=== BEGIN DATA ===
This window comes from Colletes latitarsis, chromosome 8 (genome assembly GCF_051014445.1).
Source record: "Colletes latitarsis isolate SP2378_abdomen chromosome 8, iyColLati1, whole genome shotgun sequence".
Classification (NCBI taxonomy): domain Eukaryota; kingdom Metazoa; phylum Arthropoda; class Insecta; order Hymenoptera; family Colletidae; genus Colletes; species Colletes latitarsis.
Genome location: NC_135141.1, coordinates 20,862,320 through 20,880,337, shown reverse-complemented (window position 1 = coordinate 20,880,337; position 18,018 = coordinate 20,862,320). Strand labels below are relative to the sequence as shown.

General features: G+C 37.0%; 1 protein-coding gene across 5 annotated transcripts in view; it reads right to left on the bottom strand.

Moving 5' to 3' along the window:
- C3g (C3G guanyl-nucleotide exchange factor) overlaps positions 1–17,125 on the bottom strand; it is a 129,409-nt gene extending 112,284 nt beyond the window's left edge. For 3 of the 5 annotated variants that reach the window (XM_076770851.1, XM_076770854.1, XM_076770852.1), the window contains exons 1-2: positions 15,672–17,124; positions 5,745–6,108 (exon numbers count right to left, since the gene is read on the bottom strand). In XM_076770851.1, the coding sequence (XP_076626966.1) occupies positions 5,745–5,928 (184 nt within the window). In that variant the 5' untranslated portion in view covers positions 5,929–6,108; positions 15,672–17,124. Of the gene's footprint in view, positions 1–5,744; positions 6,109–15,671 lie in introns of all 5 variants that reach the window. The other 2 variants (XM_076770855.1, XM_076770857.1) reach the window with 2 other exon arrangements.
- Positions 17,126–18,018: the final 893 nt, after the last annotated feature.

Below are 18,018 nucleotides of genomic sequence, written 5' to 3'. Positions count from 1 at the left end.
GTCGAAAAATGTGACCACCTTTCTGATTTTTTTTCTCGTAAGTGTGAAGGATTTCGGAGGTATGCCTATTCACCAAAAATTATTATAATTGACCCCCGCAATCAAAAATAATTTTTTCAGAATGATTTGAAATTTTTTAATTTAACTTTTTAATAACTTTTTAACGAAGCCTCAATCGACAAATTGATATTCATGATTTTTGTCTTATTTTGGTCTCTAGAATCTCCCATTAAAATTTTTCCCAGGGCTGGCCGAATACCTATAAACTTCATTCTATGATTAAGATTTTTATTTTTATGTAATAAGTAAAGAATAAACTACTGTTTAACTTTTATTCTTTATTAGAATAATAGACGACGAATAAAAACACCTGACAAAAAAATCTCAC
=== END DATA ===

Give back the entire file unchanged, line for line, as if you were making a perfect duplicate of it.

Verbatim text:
This window comes from Colletes latitarsis, chromosome 8 (genome assembly GCF_051014445.1).
Source record: "Colletes latitarsis isolate SP2378_abdomen chromosome 8, iyColLati1, whole genome shotgun sequence".
Classification (NCBI taxonomy): domain Eukaryota; kingdom Metazoa; phylum Arthropoda; class Insecta; order Hymenoptera; family Colletidae; genus Colletes; species Colletes latitarsis.
Genome location: NC_135141.1, coordinates 20,862,320 through 20,880,337, shown reverse-complemented (window position 1 = coordinate 20,880,337; position 18,018 = coordinate 20,862,320). Strand labels below are relative to the sequence as shown.

General features: G+C 37.0%; 1 protein-coding gene across 5 annotated transcripts in view; it reads right to left on the bottom strand.

Moving 5' to 3' along the window:
- C3g (C3G guanyl-nucleotide exchange factor) overlaps positions 1–17,125 on the bottom strand; it is a 129,409-nt gene extending 112,284 nt beyond the window's left edge. For 3 of the 5 annotated variants that reach the window (XM_076770851.1, XM_076770854.1, XM_076770852.1), the window contains exons 1-2: positions 15,672–17,124; positions 5,745–6,108 (exon numbers count right to left, since the gene is read on the bottom strand). In XM_076770851.1, the coding sequence (XP_076626966.1) occupies positions 5,745–5,928 (184 nt within the window). In that variant the 5' untranslated portion in view covers positions 5,929–6,108; positions 15,672–17,124. Of the gene's footprint in view, positions 1–5,744; positions 6,109–15,671 lie in introns of all 5 variants that reach the window. The other 2 variants (XM_076770855.1, XM_076770857.1) reach the window with 2 other exon arrangements.
- Positions 17,126–18,018: the final 893 nt, after the last annotated feature.

Below are 18,018 nucleotides of genomic sequence, written 5' to 3'. Positions count from 1 at the left end.
GTCGAAAAATGTGACCACCTTTCTGATTTTTTTTCTCGTAAGTGTGAAGGATTTCGGAGGTATGCCTATTCACCAAAAATTATTATAATTGACCCCCGCAATCAAAAATAATTTTTTCAGAATGATTTGAAATTTTTTAATTTAACTTTTTAATAACTTTTTAACGAAGCCTCAATCGACAAATTGATATTCATGATTTTTGTCTTATTTTGGTCTCTAGAATCTCCCATTAAAATTTTTCCCAGGGCTGGCCGAATACCTATAAACTTCATTCTATGATTAAGATTTTTATTTTTATGTAATAAGTAAAGAATAAACTACTGTTTAACTTTTATTCTTTATTAGAATAATAGACGACGAATAAAAACACCTGACAAAAAAATCTCAC